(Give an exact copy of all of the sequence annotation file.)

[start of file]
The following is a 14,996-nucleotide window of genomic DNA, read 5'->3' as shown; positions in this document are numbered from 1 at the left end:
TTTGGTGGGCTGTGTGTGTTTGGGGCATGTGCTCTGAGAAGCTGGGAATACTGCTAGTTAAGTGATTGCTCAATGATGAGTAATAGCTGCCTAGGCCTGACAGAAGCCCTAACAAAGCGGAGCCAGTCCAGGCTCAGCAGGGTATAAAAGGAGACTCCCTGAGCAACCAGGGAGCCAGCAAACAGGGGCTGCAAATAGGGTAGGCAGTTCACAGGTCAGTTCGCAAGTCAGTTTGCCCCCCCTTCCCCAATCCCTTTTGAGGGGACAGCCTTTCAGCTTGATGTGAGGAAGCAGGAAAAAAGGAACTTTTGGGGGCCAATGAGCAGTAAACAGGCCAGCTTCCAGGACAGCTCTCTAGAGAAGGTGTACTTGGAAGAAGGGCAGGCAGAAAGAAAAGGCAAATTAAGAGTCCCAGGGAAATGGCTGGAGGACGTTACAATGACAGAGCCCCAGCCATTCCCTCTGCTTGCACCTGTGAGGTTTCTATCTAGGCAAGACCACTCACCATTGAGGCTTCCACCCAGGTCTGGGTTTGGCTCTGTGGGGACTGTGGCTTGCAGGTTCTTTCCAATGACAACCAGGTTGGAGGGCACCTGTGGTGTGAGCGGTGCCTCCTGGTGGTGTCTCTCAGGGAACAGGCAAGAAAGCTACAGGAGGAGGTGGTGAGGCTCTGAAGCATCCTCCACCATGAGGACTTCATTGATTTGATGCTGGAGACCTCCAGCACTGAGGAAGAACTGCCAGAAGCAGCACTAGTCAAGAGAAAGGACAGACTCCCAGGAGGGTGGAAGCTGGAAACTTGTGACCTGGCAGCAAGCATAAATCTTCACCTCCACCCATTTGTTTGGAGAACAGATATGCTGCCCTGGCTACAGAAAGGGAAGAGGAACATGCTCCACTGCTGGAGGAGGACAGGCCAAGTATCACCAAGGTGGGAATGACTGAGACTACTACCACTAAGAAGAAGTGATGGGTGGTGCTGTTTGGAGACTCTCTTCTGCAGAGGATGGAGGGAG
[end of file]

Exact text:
The following is a 14,996-nucleotide window of genomic DNA, read 5'->3' as shown; positions in this document are numbered from 1 at the left end:
TTTGGTGGGCTGTGTGTGTTTGGGGCATGTGCTCTGAGAAGCTGGGAATACTGCTAGTTAAGTGATTGCTCAATGATGAGTAATAGCTGCCTAGGCCTGACAGAAGCCCTAACAAAGCGGAGCCAGTCCAGGCTCAGCAGGGTATAAAAGGAGACTCCCTGAGCAACCAGGGAGCCAGCAAACAGGGGCTGCAAATAGGGTAGGCAGTTCACAGGTCAGTTCGCAAGTCAGTTTGCCCCCCCTTCCCCAATCCCTTTTGAGGGGACAGCCTTTCAGCTTGATGTGAGGAAGCAGGAAAAAAGGAACTTTTGGGGGCCAATGAGCAGTAAACAGGCCAGCTTCCAGGACAGCTCTCTAGAGAAGGTGTACTTGGAAGAAGGGCAGGCAGAAAGAAAAGGCAAATTAAGAGTCCCAGGGAAATGGCTGGAGGACGTTACAATGACAGAGCCCCAGCCATTCCCTCTGCTTGCACCTGTGAGGTTTCTATCTAGGCAAGACCACTCACCATTGAGGCTTCCACCCAGGTCTGGGTTTGGCTCTGTGGGGACTGTGGCTTGCAGGTTCTTTCCAATGACAACCAGGTTGGAGGGCACCTGTGGTGTGAGCGGTGCCTCCTGGTGGTGTCTCTCAGGGAACAGGCAAGAAAGCTACAGGAGGAGGTGGTGAGGCTCTGAAGCATCCTCCACCATGAGGACTTCATTGATTTGATGCTGGAGACCTCCAGCACTGAGGAAGAACTGCCAGAAGCAGCACTAGTCAAGAGAAAGGACAGACTCCCAGGAGGGTGGAAGCTGGAAACTTGTGACCTGGCAGCAAGCATAAATCTTCACCTCCACCCATTTGTTTGGAGAACAGATATGCTGCCCTGGCTACAGAAAGGGAAGAGGAACATGCTCCACTGCTGGAGGAGGACAGGCCAAGTATCACCAAGGTGGGAATGACTGAGACTACTACCACTAAGAAGAAGTGATGGGTGGTGCTGTTTGGAGACTCTCTTCTGCAGAGGATGGAGGGAG